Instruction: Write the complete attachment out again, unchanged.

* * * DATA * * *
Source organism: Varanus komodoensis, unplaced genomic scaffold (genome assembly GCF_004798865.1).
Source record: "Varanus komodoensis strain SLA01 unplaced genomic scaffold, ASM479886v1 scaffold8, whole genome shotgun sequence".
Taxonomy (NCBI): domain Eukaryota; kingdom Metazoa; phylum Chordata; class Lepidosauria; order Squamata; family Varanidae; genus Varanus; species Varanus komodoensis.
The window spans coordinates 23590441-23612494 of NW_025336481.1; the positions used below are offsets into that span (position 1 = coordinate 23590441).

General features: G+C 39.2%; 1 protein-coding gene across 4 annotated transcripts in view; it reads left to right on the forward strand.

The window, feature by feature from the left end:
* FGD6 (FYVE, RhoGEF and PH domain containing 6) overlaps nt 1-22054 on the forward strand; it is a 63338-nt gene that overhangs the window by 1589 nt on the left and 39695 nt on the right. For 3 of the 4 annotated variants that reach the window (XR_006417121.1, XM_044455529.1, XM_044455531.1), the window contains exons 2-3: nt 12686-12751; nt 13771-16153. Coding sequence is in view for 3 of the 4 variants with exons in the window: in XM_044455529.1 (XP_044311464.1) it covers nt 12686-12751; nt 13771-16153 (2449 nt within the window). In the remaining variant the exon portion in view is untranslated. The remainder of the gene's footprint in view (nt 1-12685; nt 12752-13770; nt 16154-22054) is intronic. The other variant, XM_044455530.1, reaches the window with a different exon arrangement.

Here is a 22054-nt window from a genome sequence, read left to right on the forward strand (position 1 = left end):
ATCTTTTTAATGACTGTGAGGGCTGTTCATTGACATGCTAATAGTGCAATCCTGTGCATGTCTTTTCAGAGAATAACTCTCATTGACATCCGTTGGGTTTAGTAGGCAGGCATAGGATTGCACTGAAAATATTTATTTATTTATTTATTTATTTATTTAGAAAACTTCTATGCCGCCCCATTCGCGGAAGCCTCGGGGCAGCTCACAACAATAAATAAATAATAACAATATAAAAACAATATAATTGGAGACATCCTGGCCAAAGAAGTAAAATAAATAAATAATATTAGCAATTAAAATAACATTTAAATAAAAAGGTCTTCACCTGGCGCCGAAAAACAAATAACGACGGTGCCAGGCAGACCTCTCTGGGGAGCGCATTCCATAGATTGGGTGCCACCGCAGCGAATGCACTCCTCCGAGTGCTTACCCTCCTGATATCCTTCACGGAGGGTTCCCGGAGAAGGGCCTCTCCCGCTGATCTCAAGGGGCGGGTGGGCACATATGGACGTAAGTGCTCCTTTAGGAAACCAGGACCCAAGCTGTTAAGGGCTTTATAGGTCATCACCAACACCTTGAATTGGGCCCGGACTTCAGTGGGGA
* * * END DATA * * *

Source organism: Varanus komodoensis, unplaced genomic scaffold (genome assembly GCF_004798865.1).
Source record: "Varanus komodoensis strain SLA01 unplaced genomic scaffold, ASM479886v1 scaffold8, whole genome shotgun sequence".
Taxonomy (NCBI): domain Eukaryota; kingdom Metazoa; phylum Chordata; class Lepidosauria; order Squamata; family Varanidae; genus Varanus; species Varanus komodoensis.
The window spans coordinates 23590441-23612494 of NW_025336481.1; the positions used below are offsets into that span (position 1 = coordinate 23590441).

General features: G+C 39.2%; 1 protein-coding gene across 4 annotated transcripts in view; it reads left to right on the forward strand.

The window, feature by feature from the left end:
* FGD6 (FYVE, RhoGEF and PH domain containing 6) overlaps nt 1-22054 on the forward strand; it is a 63338-nt gene that overhangs the window by 1589 nt on the left and 39695 nt on the right. For 3 of the 4 annotated variants that reach the window (XR_006417121.1, XM_044455529.1, XM_044455531.1), the window contains exons 2-3: nt 12686-12751; nt 13771-16153. Coding sequence is in view for 3 of the 4 variants with exons in the window: in XM_044455529.1 (XP_044311464.1) it covers nt 12686-12751; nt 13771-16153 (2449 nt within the window). In the remaining variant the exon portion in view is untranslated. The remainder of the gene's footprint in view (nt 1-12685; nt 12752-13770; nt 16154-22054) is intronic. The other variant, XM_044455530.1, reaches the window with a different exon arrangement.

Here is a 22054-nt window from a genome sequence, read left to right on the forward strand (position 1 = left end):
ATCTTTTTAATGACTGTGAGGGCTGTTCATTGACATGCTAATAGTGCAATCCTGTGCATGTCTTTTCAGAGAATAACTCTCATTGACATCCGTTGGGTTTAGTAGGCAGGCATAGGATTGCACTGAAAATATTTATTTATTTATTTATTTATTTATTTAGAAAACTTCTATGCCGCCCCATTCGCGGAAGCCTCGGGGCAGCTCACAACAATAAATAAATAATAACAATATAAAAACAATATAATTGGAGACATCCTGGCCAAAGAAGTAAAATAAATAAATAATATTAGCAATTAAAATAACATTTAAATAAAAAGGTCTTCACCTGGCGCCGAAAAACAAATAACGACGGTGCCAGGCAGACCTCTCTGGGGAGCGCATTCCATAGATTGGGTGCCACCGCAGCGAATGCACTCCTCCGAGTGCTTACCCTCCTGATATCCTTCACGGAGGGTTCCCGGAGAAGGGCCTCTCCCGCTGATCTCAAGGGGCGGGTGGGCACATATGGACGTAAGTGCTCCTTTAGGAAACCAGGACCCAAGCTGTTAAGGGCTTTATAGGTCATCACCAACACCTTGAATTGGGCCCGGACTTCAGTGGGGA